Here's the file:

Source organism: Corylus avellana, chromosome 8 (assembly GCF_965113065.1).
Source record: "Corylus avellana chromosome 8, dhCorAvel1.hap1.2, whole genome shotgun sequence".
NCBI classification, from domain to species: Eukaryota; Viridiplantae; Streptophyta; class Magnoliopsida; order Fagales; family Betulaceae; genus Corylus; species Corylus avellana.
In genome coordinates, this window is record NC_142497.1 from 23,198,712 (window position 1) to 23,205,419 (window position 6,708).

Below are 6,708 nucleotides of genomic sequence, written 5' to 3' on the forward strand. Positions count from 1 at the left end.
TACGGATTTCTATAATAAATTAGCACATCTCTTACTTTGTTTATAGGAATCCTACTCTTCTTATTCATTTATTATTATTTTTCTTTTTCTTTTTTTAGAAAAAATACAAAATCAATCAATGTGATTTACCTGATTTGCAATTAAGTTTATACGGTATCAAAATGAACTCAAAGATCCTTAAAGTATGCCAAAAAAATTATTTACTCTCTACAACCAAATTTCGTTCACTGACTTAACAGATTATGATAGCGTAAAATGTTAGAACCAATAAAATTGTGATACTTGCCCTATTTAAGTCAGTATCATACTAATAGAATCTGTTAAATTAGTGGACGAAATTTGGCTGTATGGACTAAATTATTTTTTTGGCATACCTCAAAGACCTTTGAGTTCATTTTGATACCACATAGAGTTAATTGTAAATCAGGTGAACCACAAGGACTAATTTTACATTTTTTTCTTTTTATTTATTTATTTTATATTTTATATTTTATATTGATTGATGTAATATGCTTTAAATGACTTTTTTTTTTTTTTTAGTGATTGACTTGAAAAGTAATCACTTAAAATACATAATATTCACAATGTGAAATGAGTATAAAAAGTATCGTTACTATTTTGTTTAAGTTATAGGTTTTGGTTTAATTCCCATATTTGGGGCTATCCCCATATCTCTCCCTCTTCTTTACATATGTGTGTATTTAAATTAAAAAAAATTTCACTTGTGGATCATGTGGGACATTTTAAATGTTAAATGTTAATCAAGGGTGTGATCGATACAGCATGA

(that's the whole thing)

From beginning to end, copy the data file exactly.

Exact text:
Source organism: Corylus avellana, chromosome 8 (assembly GCF_965113065.1).
Source record: "Corylus avellana chromosome 8, dhCorAvel1.hap1.2, whole genome shotgun sequence".
NCBI classification, from domain to species: Eukaryota; Viridiplantae; Streptophyta; class Magnoliopsida; order Fagales; family Betulaceae; genus Corylus; species Corylus avellana.
In genome coordinates, this window is record NC_142497.1 from 23,198,712 (window position 1) to 23,205,419 (window position 6,708).

Below are 6,708 nucleotides of genomic sequence, written 5' to 3' on the forward strand. Positions count from 1 at the left end.
TACGGATTTCTATAATAAATTAGCACATCTCTTACTTTGTTTATAGGAATCCTACTCTTCTTATTCATTTATTATTATTTTTCTTTTTCTTTTTTTAGAAAAAATACAAAATCAATCAATGTGATTTACCTGATTTGCAATTAAGTTTATACGGTATCAAAATGAACTCAAAGATCCTTAAAGTATGCCAAAAAAATTATTTACTCTCTACAACCAAATTTCGTTCACTGACTTAACAGATTATGATAGCGTAAAATGTTAGAACCAATAAAATTGTGATACTTGCCCTATTTAAGTCAGTATCATACTAATAGAATCTGTTAAATTAGTGGACGAAATTTGGCTGTATGGACTAAATTATTTTTTTGGCATACCTCAAAGACCTTTGAGTTCATTTTGATACCACATAGAGTTAATTGTAAATCAGGTGAACCACAAGGACTAATTTTACATTTTTTTCTTTTTATTTATTTATTTTATATTTTATATTTTATATTGATTGATGTAATATGCTTTAAATGACTTTTTTTTTTTTTTTAGTGATTGACTTGAAAAGTAATCACTTAAAATACATAATATTCACAATGTGAAATGAGTATAAAAAGTATCGTTACTATTTTGTTTAAGTTATAGGTTTTGGTTTAATTCCCATATTTGGGGCTATCCCCATATCTCTCCCTCTTCTTTACATATGTGTGTATTTAAATTAAAAAAAATTTCACTTGTGGATCATGTGGGACATTTTAAATGTTAAATGTTAATCAAGGGTGTGATCGATACAGCATGA